Posted by: EcoPeace Middle East | July 16, 2018

Cross Border Biodynamic and Sustainable Agriculture Workshop – Jordan and Israel

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Jordanian and Israeli farmers get to know one another during the opening round of introductions at the EcoPark

From June 28-30th Jordanian and Israeli farmers met for a cross-border workshop to learn more about biodynamic agriculture and to discuss some of the common challenges facing farmers in the Jordan Valley on both sides of the border. As a new intern for EcoPeace, this was my first time being in the Jordan Valley and it was a far cry from the water abundant fields in my home of Ohio, USA. I was excited to learn more about the environmental challenges specific to this area and to meet new people.

The workshop began with dinner and introductions at the Sharhabil bin Hassneh EcoPark, breaking into small circles of mixed groups which created a personalized atmosphere for the attendees to get to know each other. I really enjoyed seeing the cultural exchange that occurred as the farmers traded jokes and stories with each other in three different languages—Arabic, English, and Hebrew—often jumping between them in the same sentence. Participants also discussed why they chose to take part in the workshop. They included reasons such as to meet people from a different culture that still share the same career and goals, to learn more about biodynamics, and to make new connections that could be used to work together in the future.

The next morning, the group took a site tour of area grape, citrus, pomegranate, and dateIMG_0820 farms and analyzed the different soil types and irrigation methods at each one. Water was the theme of the morning as farmers yearned to know the most efficient way to get healthy plants for the least amount of expensive water. However, after digging into the dirt at each of the farms, we found that using water and fertilizer on the greater area surrounding the plant was important to its overall health, and skimping too much on water use would ultimately result in harmful effects long-term. The ideal soil would have a high water-holding quality. As a geology student, I appreciated getting our hands dirty and digging into the dirt to check out the health of the soil. It was interesting to visually see how the soil in two farms neighboring each other could significantly differ based on the irrigation methods used by the farmer that contributed to the general health of the soil.

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The site tours continued to a date farm down the road

Biodynamic agriculture is a holistic approach that seeks to improve the health and output of crops by implementing techniques that work in harmony with the already occurring natural processes. It recognizes the inherent connection between water, nutrients, sunlight and soil to plant health, and how all the parts must work together to be effective. It also stresses the importance of working with the community and buying produce locally on the consumer’s end. This was my first interaction with the idea of biodynamics, but I was able to see the importance of working in harmony with the environment and not “against” it, especially in a climatically harsh area like the Jordan Valley.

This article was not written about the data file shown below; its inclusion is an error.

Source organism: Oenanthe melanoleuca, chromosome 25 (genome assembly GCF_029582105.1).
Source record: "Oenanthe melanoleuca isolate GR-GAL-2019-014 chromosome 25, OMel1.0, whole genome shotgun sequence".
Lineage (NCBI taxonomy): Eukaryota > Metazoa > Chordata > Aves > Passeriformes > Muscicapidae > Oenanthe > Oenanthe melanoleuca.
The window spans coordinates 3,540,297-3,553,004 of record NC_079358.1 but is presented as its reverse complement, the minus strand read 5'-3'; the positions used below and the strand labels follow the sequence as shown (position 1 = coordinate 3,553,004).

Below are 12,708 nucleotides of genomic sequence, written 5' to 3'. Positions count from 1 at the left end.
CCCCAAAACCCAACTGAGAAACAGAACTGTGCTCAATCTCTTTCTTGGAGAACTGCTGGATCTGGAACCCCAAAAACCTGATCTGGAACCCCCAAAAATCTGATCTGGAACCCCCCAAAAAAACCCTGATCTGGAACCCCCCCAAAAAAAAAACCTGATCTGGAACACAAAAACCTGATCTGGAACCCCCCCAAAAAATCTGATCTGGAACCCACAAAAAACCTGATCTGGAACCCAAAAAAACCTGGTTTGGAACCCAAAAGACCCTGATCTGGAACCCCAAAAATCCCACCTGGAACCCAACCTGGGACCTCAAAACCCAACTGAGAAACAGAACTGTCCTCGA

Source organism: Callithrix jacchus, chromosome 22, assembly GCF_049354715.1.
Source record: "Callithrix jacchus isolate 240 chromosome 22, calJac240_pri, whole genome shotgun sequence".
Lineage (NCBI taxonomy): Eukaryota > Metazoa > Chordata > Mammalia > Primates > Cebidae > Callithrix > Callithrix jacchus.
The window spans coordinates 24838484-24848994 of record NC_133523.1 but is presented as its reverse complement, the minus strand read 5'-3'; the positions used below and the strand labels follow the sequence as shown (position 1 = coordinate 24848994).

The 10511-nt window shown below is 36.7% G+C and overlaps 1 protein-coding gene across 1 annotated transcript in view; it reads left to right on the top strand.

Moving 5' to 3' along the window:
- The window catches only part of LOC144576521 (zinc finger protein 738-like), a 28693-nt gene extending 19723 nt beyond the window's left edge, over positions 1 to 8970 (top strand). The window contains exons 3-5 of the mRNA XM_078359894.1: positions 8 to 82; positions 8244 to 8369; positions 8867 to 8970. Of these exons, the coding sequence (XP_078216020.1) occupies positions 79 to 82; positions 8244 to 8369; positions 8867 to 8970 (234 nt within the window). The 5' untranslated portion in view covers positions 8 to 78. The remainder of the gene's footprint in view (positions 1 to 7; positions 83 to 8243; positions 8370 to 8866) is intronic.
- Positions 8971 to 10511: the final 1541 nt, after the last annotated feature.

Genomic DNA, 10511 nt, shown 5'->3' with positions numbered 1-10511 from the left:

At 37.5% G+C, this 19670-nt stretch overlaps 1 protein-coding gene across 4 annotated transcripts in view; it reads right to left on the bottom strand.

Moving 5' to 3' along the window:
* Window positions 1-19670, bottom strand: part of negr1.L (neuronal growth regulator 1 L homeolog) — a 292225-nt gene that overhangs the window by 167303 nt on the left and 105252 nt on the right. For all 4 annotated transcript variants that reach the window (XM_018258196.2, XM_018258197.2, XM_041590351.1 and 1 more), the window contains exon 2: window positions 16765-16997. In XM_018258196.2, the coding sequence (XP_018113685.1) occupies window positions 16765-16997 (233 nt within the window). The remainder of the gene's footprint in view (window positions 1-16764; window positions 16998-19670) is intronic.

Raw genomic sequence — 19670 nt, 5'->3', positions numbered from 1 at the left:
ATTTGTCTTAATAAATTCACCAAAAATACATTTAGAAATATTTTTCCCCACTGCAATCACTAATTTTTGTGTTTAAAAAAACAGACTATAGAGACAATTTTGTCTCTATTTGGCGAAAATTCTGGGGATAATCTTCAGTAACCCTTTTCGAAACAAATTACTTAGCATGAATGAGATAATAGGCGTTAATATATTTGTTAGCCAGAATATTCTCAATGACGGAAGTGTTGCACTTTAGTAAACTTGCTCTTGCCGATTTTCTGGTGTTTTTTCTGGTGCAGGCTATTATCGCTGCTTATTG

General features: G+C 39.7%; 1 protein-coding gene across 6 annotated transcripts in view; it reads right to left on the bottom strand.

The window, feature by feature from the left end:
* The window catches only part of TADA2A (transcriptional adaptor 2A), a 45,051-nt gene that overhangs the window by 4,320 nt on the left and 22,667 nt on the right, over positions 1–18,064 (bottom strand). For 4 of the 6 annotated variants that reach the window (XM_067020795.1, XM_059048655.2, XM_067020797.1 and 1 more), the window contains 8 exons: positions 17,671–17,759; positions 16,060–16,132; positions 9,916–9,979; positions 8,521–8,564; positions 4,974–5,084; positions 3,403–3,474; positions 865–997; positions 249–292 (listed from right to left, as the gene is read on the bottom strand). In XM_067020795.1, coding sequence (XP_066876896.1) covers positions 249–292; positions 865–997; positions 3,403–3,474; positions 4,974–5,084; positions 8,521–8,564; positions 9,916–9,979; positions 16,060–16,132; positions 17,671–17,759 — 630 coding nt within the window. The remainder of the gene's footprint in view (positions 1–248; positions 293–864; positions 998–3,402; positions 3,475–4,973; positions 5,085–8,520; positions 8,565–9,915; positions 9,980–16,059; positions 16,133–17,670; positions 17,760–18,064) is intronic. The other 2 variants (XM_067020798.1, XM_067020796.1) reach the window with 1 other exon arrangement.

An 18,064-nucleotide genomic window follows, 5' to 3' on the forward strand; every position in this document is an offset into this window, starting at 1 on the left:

Being on-the-ground in these places allowed me to personally observe the intense water scarcity and hear each farmer describe their struggle, which gave me tangible evidence for the environmental issues I had only read about up to that point; it was a chance for me to formally encounter what I had been researching. The farmers participating in the workshop had a lot of knowledge to contribute, and each shared their experiences and farming techniques, and resulted in the farmers learning from each other just as much as they learned from the presenter.

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A formal presentation about biodynamic agriculture followed the morning farm tours

That trip led to a series of informative presentations on biodynamics, where farmers learned more about the concept and generated ideas for implementation. The workshop concluded with small group discussions where participants worked together to come up with solutions for their soil, water, and marketing problems. At the very least, participants gained the realization that many of the problems they faced were happening at a systematic level, and they were not the only one having to deal with it. Joining in on this workshop not only taught me more about biodynamics, but I got a chance to meet so many inspiring people from across the Jordan Valley.


This article contributed by Nicole Pasho, EcoPeace Middle East - Amman.

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